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Ph.D. Theses

Using Parallel Simulation for Extreme-Scale Network Systems Co-Design

By Misbah Mubarak
Advisor: Christopher D. Carothers
January 20, 2015

A high bandwidth, low latency interconnect network is a critical component in the design of future High Performance Computing (HPC) Systems. While a number of network topologies have been proposed for future HPC systems, the research community has turned to simulation to find a topology that yields high performance. Among the network topologies available for future HPC networks, one emerging class of networks are the low-diameter, low-latency topologies such as the dragonfly that use high-radix routers to yield high bisection bandwidth. Another candidate is the torus network topology that uses multi-dimensional network links to improve path diversity and exploit locality between nodes. Exploring the design space of these candidate interconnects by using simulation, before building real HPC systems, is critical.

In the first part of the thesis, we present a methodology for the modeling and simulation of very large-scale dragonfly and torus network topologies at a detailed fidelity using the Rensselaer Optimistic Simulation System (ROSS). We evaluate various configurations of a million-node torus network in order to determine the effect of torus dimensionality on network performance using challenging HPC traffic patterns. We also explore a million-node dragonfly network model and investigate the implications of its configurations on network performance using ROSS. We then evaluate the performance of our simulations in order to demonstrate that we are able to efficiently execute large-scale network simulations on today's leadership class supercomputers such as the Blue Gene/Q systems at Argonne Leadership Computing Facility (ALCF) and RPI's Computational Center for Innovation (CCI). We show that our simulations can achieve an event rate of 1.33 billion events/second with a total of 872 billion committed events on the AMOS Blue Gene/Q system. We validate the accuracy of our torus and dragonfly network models using empirical measurements from Blue Gene super computers and simulated results from the cycle accurate simulator `booksim' respectively.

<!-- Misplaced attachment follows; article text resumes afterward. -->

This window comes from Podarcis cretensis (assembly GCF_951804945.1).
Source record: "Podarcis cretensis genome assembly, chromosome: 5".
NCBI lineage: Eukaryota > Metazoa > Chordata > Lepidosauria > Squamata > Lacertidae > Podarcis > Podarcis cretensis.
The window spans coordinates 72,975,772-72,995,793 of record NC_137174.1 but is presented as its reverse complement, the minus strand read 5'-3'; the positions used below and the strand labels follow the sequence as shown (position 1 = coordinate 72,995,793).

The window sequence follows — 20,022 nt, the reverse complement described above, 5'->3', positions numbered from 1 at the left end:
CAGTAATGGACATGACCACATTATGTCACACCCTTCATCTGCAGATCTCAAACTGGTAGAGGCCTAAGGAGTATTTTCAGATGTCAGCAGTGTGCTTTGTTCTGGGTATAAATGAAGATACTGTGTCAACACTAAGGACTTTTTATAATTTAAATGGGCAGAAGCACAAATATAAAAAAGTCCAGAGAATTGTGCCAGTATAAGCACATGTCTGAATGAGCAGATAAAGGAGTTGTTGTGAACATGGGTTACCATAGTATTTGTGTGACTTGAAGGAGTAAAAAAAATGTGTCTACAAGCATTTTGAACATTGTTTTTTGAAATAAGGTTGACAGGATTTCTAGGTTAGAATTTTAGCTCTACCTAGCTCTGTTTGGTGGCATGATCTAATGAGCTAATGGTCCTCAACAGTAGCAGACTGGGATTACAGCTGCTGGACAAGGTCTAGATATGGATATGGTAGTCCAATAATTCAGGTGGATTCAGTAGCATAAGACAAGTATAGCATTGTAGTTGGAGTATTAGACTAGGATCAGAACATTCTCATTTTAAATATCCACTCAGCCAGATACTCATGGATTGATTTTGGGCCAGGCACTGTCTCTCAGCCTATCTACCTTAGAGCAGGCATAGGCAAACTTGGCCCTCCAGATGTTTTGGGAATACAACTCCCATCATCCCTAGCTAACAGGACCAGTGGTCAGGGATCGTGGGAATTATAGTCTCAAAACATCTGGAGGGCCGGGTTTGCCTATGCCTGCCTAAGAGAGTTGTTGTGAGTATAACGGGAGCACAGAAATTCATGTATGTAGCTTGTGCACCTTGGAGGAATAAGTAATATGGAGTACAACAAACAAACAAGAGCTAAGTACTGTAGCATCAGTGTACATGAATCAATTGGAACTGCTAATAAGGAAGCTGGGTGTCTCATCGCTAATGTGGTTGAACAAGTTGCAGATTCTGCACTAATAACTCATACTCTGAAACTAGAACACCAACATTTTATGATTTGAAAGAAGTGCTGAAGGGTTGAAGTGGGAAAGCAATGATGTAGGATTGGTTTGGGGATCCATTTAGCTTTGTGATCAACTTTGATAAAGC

MPI collective communication is a frequently used part of most large-scale scientific applications. In the second part of the thesis, we extend our torus and dragonfly network models to simulate MPI collective communication operations using the optimistic event scheduling capability of ROSS. We also demonstrate that both small- and large-scale dragonfly and torus collective models can execute efficiently on today's massively parallel architectures.

In the context of HPC system simulations, having an end-to-end simulation tool that can characterize the behavior of large-scale scientific applications on future HPC systems is highly beneficial. The last part of the thesis describes how we have introduced the dragonfly and torus network models as an `interconnect component' of the 'CO-Design of multi-layer Exascale Storage architectures (CODES)' storage and network system simulator, so that the CODES HPC models can make use of these high fidelity networks as their underlying interconnect backbone. Additionally, in order to effectively evaluate the behavior of scientific applications on simulated HPC networks, we have introduced a workload generator component in CODES that uses real scientific application workloads from leadership class HPC systems and uses them as a basis to run the dragonfly and torus network simulations. We also present the performance results of the torus and dragonfly network models using real application's network traces through the CODES network workload generator at a modest scale.

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